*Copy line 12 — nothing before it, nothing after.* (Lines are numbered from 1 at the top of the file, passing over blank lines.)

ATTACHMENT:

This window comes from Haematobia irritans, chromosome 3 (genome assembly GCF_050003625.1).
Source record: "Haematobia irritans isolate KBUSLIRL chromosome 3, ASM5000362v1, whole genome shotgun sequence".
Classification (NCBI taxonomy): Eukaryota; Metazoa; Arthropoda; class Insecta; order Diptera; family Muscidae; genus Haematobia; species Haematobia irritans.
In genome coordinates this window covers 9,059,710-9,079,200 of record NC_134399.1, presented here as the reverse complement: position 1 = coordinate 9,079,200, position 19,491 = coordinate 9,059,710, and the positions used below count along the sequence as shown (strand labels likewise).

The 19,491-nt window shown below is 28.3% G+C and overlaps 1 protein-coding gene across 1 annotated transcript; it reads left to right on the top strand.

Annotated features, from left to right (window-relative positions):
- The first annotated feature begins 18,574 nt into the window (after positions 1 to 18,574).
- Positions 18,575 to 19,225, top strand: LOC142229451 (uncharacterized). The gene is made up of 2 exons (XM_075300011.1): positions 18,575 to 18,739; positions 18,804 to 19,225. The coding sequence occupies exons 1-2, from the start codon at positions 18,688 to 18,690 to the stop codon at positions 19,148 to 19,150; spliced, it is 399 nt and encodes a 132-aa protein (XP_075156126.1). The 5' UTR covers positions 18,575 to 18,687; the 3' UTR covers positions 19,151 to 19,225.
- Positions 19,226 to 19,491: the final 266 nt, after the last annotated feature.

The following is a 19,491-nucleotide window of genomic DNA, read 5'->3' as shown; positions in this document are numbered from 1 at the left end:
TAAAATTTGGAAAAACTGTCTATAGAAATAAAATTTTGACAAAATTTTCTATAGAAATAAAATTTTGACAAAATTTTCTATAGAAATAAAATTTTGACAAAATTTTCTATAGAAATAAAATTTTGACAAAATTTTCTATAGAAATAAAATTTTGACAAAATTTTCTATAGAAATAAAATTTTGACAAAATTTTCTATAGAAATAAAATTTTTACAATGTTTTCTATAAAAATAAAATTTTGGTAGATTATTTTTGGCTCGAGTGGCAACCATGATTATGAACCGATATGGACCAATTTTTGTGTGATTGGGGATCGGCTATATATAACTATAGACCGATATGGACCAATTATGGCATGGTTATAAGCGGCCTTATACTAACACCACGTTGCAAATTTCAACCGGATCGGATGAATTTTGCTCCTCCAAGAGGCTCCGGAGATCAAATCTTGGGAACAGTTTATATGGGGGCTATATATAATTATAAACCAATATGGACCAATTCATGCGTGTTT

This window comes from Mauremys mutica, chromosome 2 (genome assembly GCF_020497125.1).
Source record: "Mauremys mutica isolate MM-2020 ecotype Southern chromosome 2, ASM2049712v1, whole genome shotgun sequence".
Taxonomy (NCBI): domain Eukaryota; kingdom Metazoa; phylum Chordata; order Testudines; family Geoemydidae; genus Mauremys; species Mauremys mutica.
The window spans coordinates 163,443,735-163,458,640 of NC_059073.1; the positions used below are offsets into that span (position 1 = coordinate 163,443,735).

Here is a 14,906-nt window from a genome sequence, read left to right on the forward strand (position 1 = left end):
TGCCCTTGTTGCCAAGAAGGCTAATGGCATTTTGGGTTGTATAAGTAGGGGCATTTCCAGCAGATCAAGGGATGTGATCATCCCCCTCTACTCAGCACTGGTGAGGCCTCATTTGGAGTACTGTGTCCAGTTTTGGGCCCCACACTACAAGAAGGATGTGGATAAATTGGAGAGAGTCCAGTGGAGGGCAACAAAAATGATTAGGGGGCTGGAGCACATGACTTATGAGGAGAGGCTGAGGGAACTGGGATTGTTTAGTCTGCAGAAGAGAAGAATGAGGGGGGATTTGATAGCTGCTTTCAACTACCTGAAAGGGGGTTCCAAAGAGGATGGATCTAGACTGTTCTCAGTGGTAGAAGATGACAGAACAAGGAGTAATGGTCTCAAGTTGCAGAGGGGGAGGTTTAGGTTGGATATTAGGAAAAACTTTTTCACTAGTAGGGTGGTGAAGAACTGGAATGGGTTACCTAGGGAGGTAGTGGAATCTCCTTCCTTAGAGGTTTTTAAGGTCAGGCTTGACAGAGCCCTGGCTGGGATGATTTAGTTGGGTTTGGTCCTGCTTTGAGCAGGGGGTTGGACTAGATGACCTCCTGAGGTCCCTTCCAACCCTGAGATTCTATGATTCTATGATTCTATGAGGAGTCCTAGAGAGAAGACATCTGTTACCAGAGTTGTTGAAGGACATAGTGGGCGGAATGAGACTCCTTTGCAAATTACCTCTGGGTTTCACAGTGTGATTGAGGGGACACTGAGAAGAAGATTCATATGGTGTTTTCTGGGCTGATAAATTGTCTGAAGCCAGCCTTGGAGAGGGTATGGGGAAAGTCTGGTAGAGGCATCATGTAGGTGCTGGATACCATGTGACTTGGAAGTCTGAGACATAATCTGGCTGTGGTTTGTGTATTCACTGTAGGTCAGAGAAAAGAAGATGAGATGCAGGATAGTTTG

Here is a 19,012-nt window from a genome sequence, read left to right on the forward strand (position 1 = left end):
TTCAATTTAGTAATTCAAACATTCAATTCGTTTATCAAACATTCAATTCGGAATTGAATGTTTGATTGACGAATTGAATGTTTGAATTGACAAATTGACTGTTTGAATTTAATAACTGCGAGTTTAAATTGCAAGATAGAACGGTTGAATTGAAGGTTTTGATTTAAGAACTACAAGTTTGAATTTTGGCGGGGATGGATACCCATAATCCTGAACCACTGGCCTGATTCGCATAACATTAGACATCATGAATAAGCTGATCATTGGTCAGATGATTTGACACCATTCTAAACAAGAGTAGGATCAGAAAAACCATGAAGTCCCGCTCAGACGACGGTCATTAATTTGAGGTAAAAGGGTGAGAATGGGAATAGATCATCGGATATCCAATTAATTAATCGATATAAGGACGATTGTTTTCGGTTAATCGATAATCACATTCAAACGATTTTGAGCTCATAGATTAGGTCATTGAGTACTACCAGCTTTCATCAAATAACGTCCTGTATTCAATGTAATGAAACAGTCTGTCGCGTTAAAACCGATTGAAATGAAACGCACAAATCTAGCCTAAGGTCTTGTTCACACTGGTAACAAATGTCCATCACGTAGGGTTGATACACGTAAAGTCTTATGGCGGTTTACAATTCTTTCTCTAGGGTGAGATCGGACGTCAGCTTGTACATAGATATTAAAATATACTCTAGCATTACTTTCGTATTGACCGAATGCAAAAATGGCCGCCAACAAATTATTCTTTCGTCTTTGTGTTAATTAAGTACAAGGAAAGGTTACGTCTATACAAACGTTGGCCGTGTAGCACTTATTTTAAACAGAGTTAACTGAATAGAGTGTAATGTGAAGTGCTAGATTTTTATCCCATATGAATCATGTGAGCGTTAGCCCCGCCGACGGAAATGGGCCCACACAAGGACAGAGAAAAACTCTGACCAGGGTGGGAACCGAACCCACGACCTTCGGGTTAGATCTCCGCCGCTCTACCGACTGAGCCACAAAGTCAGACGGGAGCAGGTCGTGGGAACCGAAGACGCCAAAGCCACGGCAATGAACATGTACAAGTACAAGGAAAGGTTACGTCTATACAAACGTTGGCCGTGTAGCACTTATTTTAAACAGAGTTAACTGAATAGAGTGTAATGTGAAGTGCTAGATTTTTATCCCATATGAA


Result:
This window comes from Mauremys mutica, chromosome 2 (genome assembly GCF_020497125.1).